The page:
"There have been reports of active shooter threats at multiple Maine schools this morning. No threats were made or reported in Scarborough. Law enforcement officials across the state, including in Southern Maine, has been responding to these threats, that have now been deemed to have been false (a hoax) by Maine State Police. Scarborough Police Chief Holmquist and school district leadership have been communicating directly this morning, and are sending additional public safety support to all school buildings as an additional precaution. Again, no threats have been made to any Scarborough school building or town facility. We are monitoring the situation closely and taking every precaution to keep our community safe. Thank you for your patience and understanding."
Gardiner Superintendent Pat Hopkins said in a Facebook post that Gardiner Area High School also received a threat. He said the lockdown at the school has been lifted.
Brunswick police said in a release Tuesday that officers responded to a report of an active shooter at Brunswick High School and the report turned out to be fake.
Houlton police said in a Facebook post that the town's high school and junior high school went into lockdown on Tuesday.
Winslow police said they investigated school threats Tuesday and determined they were not credible.
Ellsworth police said Ellsworth High School also received a threat Tuesday. The school's lockdown was lifted shortly before 11 a.m.
Fort Fairfield police responded to a similar threat Tuesday.
Oceanside High School in Rockland also received a threat, according to police. Officials found there was no credibility to the threat.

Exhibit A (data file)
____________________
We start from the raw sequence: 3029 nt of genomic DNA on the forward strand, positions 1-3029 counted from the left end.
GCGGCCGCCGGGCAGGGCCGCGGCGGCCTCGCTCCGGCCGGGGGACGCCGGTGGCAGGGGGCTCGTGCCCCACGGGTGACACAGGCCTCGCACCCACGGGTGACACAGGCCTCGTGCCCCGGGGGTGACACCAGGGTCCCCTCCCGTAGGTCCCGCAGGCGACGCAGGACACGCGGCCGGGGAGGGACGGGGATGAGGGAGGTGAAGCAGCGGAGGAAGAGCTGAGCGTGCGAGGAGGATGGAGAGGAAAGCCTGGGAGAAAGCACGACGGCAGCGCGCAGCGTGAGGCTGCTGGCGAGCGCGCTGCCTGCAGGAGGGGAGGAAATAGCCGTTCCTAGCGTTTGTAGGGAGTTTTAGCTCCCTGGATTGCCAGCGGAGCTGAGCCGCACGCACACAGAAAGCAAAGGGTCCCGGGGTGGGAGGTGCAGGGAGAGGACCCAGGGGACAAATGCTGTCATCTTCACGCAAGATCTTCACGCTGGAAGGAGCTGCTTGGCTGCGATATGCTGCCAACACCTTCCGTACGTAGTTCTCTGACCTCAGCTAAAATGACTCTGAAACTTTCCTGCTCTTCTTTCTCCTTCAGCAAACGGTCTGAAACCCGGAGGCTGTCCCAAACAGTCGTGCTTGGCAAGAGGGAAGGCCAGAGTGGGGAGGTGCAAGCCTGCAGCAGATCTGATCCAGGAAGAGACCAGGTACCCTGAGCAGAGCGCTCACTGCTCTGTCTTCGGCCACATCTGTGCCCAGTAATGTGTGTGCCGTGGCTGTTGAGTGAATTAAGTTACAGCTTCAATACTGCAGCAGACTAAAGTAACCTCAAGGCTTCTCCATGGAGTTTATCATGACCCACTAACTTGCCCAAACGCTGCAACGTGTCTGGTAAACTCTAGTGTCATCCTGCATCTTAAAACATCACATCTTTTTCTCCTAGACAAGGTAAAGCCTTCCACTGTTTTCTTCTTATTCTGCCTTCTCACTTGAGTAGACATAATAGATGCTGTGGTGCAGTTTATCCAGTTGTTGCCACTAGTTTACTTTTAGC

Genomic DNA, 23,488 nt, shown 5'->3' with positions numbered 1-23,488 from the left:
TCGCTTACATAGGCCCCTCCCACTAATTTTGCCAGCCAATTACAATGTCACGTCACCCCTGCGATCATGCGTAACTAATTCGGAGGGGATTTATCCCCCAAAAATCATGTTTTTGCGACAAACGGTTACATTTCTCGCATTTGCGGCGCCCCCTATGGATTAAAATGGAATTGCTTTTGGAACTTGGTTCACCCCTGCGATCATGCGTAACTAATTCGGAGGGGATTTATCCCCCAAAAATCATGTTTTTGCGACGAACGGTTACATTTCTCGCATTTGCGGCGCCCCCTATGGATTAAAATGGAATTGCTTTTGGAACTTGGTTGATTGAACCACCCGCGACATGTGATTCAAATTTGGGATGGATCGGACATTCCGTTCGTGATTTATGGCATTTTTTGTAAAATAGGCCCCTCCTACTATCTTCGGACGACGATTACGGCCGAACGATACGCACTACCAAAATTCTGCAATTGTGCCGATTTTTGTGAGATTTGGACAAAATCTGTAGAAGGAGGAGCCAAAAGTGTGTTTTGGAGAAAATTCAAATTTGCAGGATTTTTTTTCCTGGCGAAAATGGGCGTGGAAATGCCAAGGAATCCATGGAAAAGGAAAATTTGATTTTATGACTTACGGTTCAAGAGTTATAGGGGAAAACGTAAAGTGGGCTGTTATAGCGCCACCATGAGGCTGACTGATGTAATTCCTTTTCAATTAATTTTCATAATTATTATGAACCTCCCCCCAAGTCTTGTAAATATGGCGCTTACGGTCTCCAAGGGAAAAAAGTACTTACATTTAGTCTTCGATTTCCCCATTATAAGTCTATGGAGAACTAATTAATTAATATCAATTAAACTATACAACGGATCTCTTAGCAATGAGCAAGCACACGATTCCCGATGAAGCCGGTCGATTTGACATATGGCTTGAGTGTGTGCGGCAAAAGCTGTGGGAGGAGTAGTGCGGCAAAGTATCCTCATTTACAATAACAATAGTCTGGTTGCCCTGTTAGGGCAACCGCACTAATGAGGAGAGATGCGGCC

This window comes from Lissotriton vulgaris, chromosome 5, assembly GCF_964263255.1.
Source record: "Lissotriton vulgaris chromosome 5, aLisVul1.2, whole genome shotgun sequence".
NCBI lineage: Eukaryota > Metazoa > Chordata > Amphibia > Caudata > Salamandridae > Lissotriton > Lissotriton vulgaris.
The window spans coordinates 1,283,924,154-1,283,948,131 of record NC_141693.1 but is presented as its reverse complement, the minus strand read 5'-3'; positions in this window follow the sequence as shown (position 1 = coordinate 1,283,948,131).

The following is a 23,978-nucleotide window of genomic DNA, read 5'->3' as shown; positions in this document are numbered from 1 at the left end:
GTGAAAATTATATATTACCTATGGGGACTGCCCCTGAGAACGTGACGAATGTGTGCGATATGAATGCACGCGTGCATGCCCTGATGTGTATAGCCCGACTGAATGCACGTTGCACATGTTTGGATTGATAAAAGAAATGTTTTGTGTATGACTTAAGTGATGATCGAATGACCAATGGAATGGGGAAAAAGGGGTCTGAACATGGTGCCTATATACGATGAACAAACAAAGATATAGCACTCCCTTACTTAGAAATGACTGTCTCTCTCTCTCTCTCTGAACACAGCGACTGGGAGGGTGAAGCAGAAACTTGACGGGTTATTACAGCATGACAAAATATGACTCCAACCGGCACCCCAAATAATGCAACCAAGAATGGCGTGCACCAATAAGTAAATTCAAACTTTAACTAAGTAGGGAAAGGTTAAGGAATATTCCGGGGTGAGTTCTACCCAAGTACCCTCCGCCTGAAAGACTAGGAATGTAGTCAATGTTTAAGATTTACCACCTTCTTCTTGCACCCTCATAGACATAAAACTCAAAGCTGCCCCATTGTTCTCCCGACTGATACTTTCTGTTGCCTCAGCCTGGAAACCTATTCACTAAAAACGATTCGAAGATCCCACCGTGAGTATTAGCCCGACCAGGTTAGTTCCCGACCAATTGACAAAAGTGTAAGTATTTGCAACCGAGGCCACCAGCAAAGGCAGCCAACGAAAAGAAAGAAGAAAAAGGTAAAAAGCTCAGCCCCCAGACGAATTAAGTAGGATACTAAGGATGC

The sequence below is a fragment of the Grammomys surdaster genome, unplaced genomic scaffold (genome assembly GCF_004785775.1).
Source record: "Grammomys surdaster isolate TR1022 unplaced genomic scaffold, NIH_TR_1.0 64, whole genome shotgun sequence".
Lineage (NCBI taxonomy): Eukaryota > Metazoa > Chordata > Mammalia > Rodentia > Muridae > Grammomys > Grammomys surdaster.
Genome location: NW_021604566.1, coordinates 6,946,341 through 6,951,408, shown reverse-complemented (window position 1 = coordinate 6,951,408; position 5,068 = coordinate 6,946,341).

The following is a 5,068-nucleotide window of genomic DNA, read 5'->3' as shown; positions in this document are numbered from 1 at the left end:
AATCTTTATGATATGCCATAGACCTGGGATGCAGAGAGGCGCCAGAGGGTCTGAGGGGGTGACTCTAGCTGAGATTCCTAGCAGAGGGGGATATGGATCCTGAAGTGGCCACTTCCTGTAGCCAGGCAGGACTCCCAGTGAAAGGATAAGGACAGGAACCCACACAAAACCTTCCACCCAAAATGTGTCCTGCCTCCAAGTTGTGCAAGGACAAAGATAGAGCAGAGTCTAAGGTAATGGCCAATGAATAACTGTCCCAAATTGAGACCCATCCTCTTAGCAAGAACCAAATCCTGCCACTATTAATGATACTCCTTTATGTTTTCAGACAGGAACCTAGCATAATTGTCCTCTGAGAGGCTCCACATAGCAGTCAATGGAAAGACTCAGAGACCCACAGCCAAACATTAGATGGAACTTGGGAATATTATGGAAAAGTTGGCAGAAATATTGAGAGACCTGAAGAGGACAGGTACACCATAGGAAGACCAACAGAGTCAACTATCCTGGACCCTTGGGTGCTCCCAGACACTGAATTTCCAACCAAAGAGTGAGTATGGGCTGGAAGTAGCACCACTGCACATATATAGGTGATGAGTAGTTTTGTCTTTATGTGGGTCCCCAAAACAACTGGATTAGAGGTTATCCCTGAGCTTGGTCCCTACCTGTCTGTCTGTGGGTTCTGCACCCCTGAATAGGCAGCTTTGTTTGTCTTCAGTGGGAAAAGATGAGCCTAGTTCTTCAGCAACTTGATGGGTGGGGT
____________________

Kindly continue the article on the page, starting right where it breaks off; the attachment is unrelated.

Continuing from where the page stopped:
Belfast Area High School also went into lockdown Tuesday due to a threat that was determined to be a hoax.
Wiscasset police said in a Facebook post that Wiscasset Middle High School also received a threat Tuesday, and it was deemed not credible.
Maine Medical Center Chief Operating Officer Jennifer McCarthy said Tuesday that the MaineHealth system was prepared for potential patients if the threats were legitimate:
"MaineHealth has been monitoring reports of active shooter incidents in the community that are now confirmed to be widespread hoaxes, according to state officials. Out of an abundance of caution, Maine Medical Center and Southern Maine Health Care activated their Hospital Incident Command System and prepared for potential patients. Both medical centers have since stood down their preparations. Thank you to our care team members throughout the Southern Region who responded quickly and professionally to respond to a potential disaster. The speed of mobilization and coordination to respond to potential incoming patients was absolutely amazing. Even though these incidents were false, they can still be very traumatic for care team members. If you need to discuss your experience with a professional, please consider our online service, Talkspace. This digital platform supports behavioral health and emotional wellness needs from a secure, HIPAA-compliant app (desktop, Android, iOS) for all MaineHealth care team members and their family members age 13 and up."
Suzanne Spruce, senior vice president and chief communication officer for Northern Light Health, released a statement Tuesday saying the hospital system was prepared to respond as needed:
"When we were notified this morning, we responded as we would respond to any potential mass causality event or disaster. We activated our plan by notifying leadership, working with our partner hospitals and other agencies in Maine and across New England, and taking inventory of our collective capacity to handle an influx of emergency patients. We constantly train for these types of situations and were ready today. We are relieved there were no injuries and that we were able to stand down quickly.
No procedures were affected.
All of Northern Light Health was notified and prepared to respond as needed. We also work with partners at hospitals and agencies outside our system. Northern Light Mercy Hospital was first to be notified."
Other schools and police departments across Maine posted to social media on Tuesday about precautions they took in response to threats in the state.